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First Balkans War Crimes Trial Set to Begin Tuesday

By Tyler Marshall
Los Angeles Times
THE HAGUE, Netherlands

For almost five years, Europeans have been haunted by horrific tales of victims caught up in the brutality of war in the Balkans. Next Tuesday, they finally will get a glimpse of the other side: a man formally accused of such brutality, answering in court to war crimes charges.

The occasion will be the long-awaited opening of the first trial conducted by the International Criminal Tribunal for the Former Yugoslavia, the panel established here 2{ years ago to investigate and prosecute Balkan war crimes.

The accused, Dusan Tadic, 41, a Bosnian Serb, is not a big catch. He was no grand planner, never had much authority and was virtually unknown outside his home village of Kozarac in northwestern Bosnia and the detention camps nearby where he allegedly terrorized people. Still, it is the accumulation of individual acts of raw brutality, such as those attributed to Tadic, that constituted the real horror of the war in Bosnia-Herzegovina.

Those who knew Tadic describe him as a petty troublemaker, the lazy son of a prominent local functionary in Communist Yugoslavia, whose life seemed to flounder until the Bosnian war came his way. According to the nine-page indictment signed by Richard Goldstone, the tribunal's chief prosecutor, Tadic belonged to a special group of uniformed Bosnian Serbs that operated in the notorious Omarska and other detention camps during the second half of 1992.

"During this time, Serb forces, including (Dusan) Tadic, subjected Muslim and Croats inside and outside the camps to a campaign of terror which included killings, torture, sexual assaults and other physical and psychological abuse," the indictment asserts.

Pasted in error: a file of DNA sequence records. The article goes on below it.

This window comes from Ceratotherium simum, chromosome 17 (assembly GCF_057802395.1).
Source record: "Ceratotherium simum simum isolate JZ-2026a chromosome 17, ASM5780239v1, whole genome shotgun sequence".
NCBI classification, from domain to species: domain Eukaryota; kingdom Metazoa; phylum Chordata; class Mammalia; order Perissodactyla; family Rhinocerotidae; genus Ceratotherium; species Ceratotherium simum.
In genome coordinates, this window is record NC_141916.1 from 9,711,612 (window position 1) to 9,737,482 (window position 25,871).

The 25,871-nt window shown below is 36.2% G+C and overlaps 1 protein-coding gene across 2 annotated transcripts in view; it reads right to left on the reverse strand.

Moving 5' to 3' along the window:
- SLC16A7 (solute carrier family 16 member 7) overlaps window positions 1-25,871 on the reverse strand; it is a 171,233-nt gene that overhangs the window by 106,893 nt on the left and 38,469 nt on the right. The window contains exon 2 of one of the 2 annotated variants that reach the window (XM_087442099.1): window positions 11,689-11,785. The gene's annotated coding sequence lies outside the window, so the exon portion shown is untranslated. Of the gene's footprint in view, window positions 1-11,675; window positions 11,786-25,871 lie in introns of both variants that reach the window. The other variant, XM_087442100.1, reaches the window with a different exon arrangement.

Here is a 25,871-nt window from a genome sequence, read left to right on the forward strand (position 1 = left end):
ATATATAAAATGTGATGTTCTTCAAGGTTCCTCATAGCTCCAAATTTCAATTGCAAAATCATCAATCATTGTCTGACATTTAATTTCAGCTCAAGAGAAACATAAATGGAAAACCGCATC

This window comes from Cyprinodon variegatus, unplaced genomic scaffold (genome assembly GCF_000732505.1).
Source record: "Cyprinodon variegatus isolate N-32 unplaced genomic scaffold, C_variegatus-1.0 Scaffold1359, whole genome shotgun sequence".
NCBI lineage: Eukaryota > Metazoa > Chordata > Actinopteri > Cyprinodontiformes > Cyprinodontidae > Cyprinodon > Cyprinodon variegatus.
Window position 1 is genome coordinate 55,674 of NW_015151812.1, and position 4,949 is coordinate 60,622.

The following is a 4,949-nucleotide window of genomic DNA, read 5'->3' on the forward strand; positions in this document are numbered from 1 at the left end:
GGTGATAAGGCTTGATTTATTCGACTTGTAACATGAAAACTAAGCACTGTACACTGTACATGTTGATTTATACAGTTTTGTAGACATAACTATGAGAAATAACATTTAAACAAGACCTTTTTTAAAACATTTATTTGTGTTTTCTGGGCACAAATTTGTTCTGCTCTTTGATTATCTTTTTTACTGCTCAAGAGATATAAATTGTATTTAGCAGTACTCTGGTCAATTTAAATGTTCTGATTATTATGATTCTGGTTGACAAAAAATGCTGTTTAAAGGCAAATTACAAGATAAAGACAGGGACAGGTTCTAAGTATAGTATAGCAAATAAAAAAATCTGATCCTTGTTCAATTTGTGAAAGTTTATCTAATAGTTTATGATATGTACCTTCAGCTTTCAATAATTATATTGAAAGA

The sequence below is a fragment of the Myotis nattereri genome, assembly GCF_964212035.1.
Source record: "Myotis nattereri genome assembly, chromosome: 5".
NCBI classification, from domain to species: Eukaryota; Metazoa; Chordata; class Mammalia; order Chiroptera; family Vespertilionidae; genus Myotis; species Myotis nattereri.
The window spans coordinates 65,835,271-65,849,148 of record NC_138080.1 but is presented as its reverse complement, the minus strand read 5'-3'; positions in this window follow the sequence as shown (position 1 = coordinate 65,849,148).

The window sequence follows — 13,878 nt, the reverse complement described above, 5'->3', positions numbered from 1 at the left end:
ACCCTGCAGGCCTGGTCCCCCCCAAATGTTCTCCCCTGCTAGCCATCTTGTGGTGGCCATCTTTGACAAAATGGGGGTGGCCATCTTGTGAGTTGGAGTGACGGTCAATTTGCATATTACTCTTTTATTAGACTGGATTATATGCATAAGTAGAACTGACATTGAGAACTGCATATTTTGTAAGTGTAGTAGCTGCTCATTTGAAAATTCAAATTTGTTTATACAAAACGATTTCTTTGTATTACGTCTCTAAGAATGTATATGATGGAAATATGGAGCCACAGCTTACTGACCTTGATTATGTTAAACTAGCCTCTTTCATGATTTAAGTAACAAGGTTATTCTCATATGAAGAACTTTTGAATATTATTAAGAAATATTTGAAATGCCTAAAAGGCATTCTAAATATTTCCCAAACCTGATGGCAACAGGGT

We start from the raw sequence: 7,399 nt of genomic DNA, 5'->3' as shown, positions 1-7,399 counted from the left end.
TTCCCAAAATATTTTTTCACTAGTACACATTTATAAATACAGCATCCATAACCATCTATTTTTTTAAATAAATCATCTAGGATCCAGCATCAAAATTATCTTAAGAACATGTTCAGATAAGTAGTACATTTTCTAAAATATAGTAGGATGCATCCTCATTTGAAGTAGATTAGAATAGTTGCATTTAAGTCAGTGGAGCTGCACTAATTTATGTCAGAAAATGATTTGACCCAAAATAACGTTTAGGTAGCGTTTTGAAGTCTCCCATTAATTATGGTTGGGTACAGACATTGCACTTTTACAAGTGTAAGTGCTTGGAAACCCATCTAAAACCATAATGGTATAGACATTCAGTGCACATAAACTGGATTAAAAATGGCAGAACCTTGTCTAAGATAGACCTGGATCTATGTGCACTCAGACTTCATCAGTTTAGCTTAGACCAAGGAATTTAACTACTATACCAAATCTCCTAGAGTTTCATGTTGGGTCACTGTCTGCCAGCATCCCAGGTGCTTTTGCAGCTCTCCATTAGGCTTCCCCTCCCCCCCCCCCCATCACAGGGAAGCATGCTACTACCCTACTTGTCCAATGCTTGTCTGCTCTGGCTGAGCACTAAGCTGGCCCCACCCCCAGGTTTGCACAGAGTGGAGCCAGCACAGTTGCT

In one incident, watched by several of 36 female detainees at Omarska, eight or nine Muslim intellectuals and medical doctors were marched to an area behind a red brick building, where they were killed and their bodies mutilated.

Tadic was said by the women to have been among the soldiers who carried out the murders and mutilation, specifically the carving of four Cyrillic letters "S" in the chest of one of the victims (for the Serbian nationalist slogan, "Only Unity will Save the Serbs.")

Hasiba Harambasic, one of the witnesses and a doctor, said that she became ill later that night and was attended by a fellow Muslim doctor. "We felt so miserable, we both cried," Harambasic said. "Considering we were both doctors, she told me, `Today they took away all the male doctors, tomorrow is our turn.' "

The trial is expected to last at least a month and could go on for as long as six or seven months, tribunal officials said.

For those involved in the tribunal's work, the proceedings involve more than putting a human face to the evils carried out in the name of ethnic superiority.

For them, the trial constitutes nothing less than the beginning of a new era, one in which those responsible for committing wartime atrocities will know that they must one day answer to justice. The tribunal's prosecutors, many of them young Americans, believe their work will make the world safer.

They also see their tribunal as an improvement on the International Military Tribunal, which judged leading Nazis at Nuremberg after World War II. The Hague is not a court where victors judge the vanquished, they say, but a body independent of the conflict.

Despite the boost gained by the start of its first trial, the tribunal here faces serious problems. The Bosnian, Serbian and Croatian governments, although obligated under last year's Dayton, Ohio, accord to deliver those accused of war crimes to The Hague for trial, have so far not done so. Of 57 individuals indicted, only three are in custody:

Tadic, arrested by German police in February 1994; Bosnian Croat Gen. Tihofil Blaskic, who gave himself up in late March; and Zdravko Mucic, the Muslim commander of a Bosnian Serb detention camp who was turned over to the tribunal by Austrian police last month.

The two most important figures so far indicted as war criminals -- Bosnian Serb leader Radovan Karadzic and his chief military commander, Gen. Ratko Mladic -- not only remain free but continue to wield influence in the region.

In February, Karadzic turned up at a building in Banja Luka, Bosnia, at the same time as a group of international mediators. But the mediators' well-armed British army escort made no attempt to seize Karadzic.

The Atlantic Alliance-led peace Implementation Force in Bosnia has agreed to arrest any suspects it might run across but has steadfastly refused to search actively for them.